Chuck route finding


Chuck and Matt heading towards what I have named Glacier Lakes Pass. Glacier Peak is in front of them.


Me with the Glacier Lakes area behind me. A sliver of the upper lake is visible above my shoulder


Lower Glacier Lake. My camera is fogged up here.


Upper Glacier Lake


Matt, Me, and Chuck at the lake

Click the HD button when watching the video (sorry, not an expert on video stuff)

After taking in the scene, we start working our way up towards Rolling Thunder Mountain. We climbed up several cliff bands, and it gets very steep here, with lots of snow. When we finally reach the ridge and round the corner, we see the saddle we have to cross over to get to Snowshoe Canyon. It was very intimidating, and moral took a huge hit. The cirque is completely snow covered, with steep slopes leading directly into a tarn that is starting to crack open. Last year I had looked at this as I headed towards the Talus Lake drainage, and thought this was an easy way into Snowshoe. This time I wasn't so sure. The other guys aren't sure about it either. We work our way across the small drainage to the other side of the cirque, and soon realize its not nearly as steep as it looked. We easily work our way up to the saddle, and are rewarded with an amazing view of the south fork of Snowshoe Canyon, surrounded by rugged snowy mountains. Moral is back to an extreme high. We work our way down easy snowfields at first, and halfway down reach great campsites overlooking the canyon. Our plan is to hike down, and then back up into Moran Canyon to find our next camp. But soon I overhear talk of possibly staying down in this canyon for the night.


Looking at the saddle between Rolling Thunder Mountain and Glacier Peak. We crossed over here to get into the upper reaches of Snowshoe Canyon (south fork)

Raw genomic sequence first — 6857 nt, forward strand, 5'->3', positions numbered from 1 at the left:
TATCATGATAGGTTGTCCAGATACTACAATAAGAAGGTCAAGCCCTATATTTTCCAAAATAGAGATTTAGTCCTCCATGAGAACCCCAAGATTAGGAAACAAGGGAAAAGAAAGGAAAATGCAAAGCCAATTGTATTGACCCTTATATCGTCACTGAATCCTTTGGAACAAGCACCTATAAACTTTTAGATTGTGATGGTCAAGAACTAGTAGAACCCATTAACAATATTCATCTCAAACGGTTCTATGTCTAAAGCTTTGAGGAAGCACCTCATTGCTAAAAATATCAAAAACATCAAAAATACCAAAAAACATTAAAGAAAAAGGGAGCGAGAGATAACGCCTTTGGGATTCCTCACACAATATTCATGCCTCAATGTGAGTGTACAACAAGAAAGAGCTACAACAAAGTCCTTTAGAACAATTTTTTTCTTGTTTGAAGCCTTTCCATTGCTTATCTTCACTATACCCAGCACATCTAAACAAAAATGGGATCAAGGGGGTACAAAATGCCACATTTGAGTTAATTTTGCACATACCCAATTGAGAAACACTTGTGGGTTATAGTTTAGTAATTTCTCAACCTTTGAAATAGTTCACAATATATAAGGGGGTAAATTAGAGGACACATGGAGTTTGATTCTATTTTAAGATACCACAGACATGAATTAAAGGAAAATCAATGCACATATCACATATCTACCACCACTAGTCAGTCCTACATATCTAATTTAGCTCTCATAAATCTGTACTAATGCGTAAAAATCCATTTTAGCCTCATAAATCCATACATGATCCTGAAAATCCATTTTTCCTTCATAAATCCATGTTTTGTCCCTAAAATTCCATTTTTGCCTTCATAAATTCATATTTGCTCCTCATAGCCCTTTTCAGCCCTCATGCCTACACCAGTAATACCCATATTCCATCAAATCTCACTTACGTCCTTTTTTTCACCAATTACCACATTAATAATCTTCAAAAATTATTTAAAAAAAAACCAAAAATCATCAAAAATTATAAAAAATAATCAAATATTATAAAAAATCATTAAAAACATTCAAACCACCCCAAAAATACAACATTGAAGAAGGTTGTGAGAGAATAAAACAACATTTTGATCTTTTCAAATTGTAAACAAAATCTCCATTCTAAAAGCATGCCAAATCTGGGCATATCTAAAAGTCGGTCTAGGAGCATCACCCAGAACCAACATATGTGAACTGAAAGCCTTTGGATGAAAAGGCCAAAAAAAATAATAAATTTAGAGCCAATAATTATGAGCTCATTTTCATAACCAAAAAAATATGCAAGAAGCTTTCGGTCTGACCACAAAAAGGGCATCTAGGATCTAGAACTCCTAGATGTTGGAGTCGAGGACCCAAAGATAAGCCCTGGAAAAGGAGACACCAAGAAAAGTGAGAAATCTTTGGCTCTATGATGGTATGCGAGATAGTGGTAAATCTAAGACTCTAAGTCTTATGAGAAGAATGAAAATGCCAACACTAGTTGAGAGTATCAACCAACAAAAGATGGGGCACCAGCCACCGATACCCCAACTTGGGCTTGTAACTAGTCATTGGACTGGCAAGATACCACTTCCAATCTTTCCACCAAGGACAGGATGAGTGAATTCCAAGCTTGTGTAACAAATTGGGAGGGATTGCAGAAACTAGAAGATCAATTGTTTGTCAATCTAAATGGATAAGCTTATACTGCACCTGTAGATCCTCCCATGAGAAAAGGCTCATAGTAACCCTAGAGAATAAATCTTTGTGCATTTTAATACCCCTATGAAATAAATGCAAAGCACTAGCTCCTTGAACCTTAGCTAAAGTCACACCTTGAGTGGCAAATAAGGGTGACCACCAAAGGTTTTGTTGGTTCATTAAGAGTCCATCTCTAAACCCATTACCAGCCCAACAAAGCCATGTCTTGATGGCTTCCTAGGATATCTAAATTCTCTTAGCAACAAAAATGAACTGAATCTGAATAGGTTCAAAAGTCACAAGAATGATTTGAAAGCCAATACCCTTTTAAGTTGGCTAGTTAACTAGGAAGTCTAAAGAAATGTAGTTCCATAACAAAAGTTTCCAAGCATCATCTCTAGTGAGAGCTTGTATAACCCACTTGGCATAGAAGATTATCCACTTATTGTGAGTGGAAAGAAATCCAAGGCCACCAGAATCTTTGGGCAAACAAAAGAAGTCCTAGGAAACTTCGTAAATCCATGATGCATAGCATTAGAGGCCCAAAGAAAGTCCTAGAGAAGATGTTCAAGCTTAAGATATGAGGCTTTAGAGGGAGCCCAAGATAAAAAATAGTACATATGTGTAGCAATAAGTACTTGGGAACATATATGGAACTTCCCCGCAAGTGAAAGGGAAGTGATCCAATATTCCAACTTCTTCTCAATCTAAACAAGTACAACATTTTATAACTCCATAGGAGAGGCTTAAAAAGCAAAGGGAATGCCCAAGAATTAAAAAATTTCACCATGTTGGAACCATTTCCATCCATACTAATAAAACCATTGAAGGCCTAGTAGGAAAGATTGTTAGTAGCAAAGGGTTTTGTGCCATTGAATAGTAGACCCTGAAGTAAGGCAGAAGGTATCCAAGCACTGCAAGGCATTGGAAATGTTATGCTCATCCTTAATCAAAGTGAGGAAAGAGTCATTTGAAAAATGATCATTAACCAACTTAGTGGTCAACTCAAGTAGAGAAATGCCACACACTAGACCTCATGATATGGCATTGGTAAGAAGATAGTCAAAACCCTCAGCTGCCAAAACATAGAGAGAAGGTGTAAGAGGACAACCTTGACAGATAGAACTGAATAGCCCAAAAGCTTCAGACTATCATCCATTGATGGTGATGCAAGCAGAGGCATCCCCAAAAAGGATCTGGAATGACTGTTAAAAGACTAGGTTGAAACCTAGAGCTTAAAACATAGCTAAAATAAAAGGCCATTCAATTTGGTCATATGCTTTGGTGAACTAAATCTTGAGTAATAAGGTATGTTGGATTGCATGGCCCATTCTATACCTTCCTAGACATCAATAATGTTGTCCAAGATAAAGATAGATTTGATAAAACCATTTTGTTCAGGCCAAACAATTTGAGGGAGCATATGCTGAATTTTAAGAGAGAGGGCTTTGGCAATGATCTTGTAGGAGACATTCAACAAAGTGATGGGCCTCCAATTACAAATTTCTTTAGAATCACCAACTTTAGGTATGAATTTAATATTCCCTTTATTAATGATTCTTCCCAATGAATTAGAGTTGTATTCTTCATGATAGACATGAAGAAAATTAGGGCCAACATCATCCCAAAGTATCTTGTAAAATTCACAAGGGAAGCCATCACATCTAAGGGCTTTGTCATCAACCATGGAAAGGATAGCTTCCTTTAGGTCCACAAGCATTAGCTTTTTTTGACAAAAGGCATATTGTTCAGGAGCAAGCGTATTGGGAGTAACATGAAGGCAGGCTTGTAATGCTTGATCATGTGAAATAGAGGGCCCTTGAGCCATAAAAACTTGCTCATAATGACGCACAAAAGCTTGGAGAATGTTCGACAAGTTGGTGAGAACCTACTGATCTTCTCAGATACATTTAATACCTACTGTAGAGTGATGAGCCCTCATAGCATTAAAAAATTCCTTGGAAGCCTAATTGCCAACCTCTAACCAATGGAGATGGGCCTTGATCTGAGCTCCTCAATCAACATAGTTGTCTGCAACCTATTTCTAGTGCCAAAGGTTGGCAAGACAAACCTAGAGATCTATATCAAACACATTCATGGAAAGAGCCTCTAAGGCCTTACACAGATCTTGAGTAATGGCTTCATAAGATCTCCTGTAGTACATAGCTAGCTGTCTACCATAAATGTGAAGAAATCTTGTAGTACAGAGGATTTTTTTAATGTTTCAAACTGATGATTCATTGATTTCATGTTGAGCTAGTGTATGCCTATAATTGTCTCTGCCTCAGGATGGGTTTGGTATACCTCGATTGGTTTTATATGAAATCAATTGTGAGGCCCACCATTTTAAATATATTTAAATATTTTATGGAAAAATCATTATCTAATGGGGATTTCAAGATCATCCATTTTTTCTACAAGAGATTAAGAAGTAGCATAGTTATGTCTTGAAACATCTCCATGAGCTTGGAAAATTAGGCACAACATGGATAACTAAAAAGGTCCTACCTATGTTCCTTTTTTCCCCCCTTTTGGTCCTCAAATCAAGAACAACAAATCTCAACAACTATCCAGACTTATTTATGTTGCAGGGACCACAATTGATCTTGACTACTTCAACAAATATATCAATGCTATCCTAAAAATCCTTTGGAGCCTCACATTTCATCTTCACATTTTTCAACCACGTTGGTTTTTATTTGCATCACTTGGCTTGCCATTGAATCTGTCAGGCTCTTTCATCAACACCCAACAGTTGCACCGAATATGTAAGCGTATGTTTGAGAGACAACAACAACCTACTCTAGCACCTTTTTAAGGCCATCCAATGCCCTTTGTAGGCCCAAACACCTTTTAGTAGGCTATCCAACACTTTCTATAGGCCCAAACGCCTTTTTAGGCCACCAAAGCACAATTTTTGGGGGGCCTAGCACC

Matt (left) and Chuck (right) looking south into Snowshoe Canyon from the saddle. The following morning, we will climb the ridge (above Matt's head), then follow it a ways (to just past Chuck's head), before dropping down a ways into another cirque and climbing back up the farther, higher ridge. We have all agreed that if we did it again, we would just go straight up the long ski slope on the right side.

Click the HD button when watching. Approaching the saddle between Moose Basin and Snowshoe Canyon

We reach some small but steeply pitched snow slopes. Chuck had just made the comment about how the only thing so far he hadn't needed was his ice axe. Well, what typically happens after someone says that? You guessed it. Chuck decided to slide down the slope, with his crampons on (and his ice axe still in his backpack), then do a complete summer sault front flip before landing on the dirt. He briefly paused, looking at Matt and I, actually giving us a smile, before tumbling down the slope more, until he was able to latch onto a tree shortly before a cliff. Thankfully, he turned out ok, with only a few scratches. We carefully worked our way down into Snowshoe canyon, and decided to call it a day. We found a small boulder to camp near, and had another beautiful, calm night.